I come from a dog family so I think I know where you are coming from. You have my sympathy - it’s never easy to let them go but I think your parents did the right thing but maybe for different reasons than cited thus far.

Dogs are pack-animals by nature, and from your dogs perspective one of your parents is the pack leader that the others defer to so it would make sense for even decisions of life and death will be taken by the pack leader. I don’t think a sense of self comes into it with pack animals and they have no individual rights from their perspective, only what is “best” for the pack.

Getting to age 15 is not natural - it is only through a good diet than does not have to be run down, vetinary care and attention, somewhere warm and protected to sleep that your dog could have reached that age. All that activity represents human intervention. In nature a natural lifespan would have been more like 6 years I suspect.

I rationalise things that if your love and attention got your pet to the age it reached, you took responsibility for it. Now where it is in pain and suffering I think it only right to take responsibility for the difficult decision that enough is enough and intervene once more.

Natural has been made redundant IMHO by the act of having a pet in the first place, the flip side is taken responsibility for it. And that means in the difficult time with unpleasant decisions, not just during all the nice companionable times.

It seems to me that your parents lived up to their responsibilitiies for the dogs welfare. We let only one much loved bitch go on and on beyond what was kind and greatly regretted it in retrospect. We let her down and she sufferred needlessly and she died alone in the night in the end and not with her owner stroking her to sleep as should have happened.

If you cannot handle the end I would recommend having a goldfish or a budgie rather than a dog.

I’m sorry if this comes over as being blunt but I feel strongly it is a mistake to overly humanise animals let alone pets.

An interesting question, but it brings up a pet peeve of mine.

Humans are not fundamentally different from animals. We are animals. The question of whether it is “morally right” to kill is a human construction, as is the belief that we are more “intelligent” and therefore more precious than members of other species. Now, no, other species do not deserve the same rights we assign ouselves, but we have chosen to be more kind in our killing than most. As an example, wolves find nothing immoral about ripping out the stomach of some peaceful ruminant, but it is the worse kind of hubris to believe they don’t have their own lupine morality. As to intelligence, squid are amazingly intelligent - but the intelligence is so alien from humans that I have no problems eating calamari.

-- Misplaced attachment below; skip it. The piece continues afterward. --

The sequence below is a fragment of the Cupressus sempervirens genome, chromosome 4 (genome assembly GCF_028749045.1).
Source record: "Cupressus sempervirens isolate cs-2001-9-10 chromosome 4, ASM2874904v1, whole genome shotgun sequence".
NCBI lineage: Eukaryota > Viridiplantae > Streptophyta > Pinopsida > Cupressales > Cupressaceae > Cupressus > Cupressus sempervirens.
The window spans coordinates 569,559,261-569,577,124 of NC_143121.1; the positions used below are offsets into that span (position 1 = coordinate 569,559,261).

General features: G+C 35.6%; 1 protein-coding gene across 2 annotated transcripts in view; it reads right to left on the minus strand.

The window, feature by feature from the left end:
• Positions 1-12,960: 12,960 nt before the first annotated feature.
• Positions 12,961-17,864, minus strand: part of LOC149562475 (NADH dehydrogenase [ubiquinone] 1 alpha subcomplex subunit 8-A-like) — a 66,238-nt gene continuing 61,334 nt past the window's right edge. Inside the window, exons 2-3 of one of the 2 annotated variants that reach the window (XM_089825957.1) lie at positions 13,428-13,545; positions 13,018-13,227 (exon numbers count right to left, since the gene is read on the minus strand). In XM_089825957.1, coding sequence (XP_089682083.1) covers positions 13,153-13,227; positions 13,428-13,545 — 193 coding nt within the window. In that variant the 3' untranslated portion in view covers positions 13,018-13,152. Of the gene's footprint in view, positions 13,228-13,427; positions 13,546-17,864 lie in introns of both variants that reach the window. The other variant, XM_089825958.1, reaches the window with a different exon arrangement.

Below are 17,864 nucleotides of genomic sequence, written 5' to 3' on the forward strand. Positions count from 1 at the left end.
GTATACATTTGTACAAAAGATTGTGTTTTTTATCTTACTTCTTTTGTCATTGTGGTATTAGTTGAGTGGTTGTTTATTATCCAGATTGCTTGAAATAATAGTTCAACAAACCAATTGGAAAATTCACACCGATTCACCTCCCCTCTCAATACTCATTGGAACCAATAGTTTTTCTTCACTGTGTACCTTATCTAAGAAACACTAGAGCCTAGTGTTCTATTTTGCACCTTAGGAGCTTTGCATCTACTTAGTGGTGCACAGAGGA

More to the point, RexDart’s question isn’t really about the preciousness of diiferent species. It’s about pets. Is it morally right to kill a family member with a terminal disease? The twist here is that the family member can’t communicate his or her wishes. Vegetative humans are a good comparison, and that is the question that needs to be answered first. Is it right to put down humans that can’t communicate their wishes? When do you pull the plug on a human?

Dogs don’t have the oposable thumbs to create a living will, but they know what they want. I have had several dogs in my life, and one in particular wanted to die. She was very old, and after the first stroke she started to try to leave; to go into the woods to die. I always found her, I wouldn’t let her go. Till finally, she did die… Not in the woods, but on the table at the vet.

I don’t think that was what she wanted.

I’d suspect it would vary from species to species. But more disconcertingly, I also suspect that it varies from individual to individual. Spot may want to chase greener pastures, but maybe Rover wants to draw a few more breaths. How do you tell the difference? Again, it’s the old moral question of human euthanasia (should we make him live in spite of himself? Should we help him die?) compunded with a difficulty in communication.

The question of whether to put an animal down must be decided on a case by case basis. It should be up to the animal’s morality, but the animal ain’t talking.

Pigs are the equal of dogs in terms of observable brain function.

Hands up who likes bacon.

I like bacon. I prefer my meat sentient - it fries up nice.

Somebody please remove the firearm from that simian’s grasp. He’s keeps looking at me funny.

True, but your dog was only alive by an affirmative act against nature, too. Your family took care of her when she lost her mobility, feeding her and sheltering her and cleaning up after her. In the wild, she would have died long previously.

I tihnk you’re incorrect here. There’s plenty of evidence that animals can have future-oriented mental states. I refer people who make this argument to the book Rattling the Cage by Steven Wise.

Unless you’re vegetarian, your question is motivated by sentiment and not reason here, I think. We obviously make that choice all the time for cows and pigs. Except that what we do to such animals scarcely qualifies as euthanasia.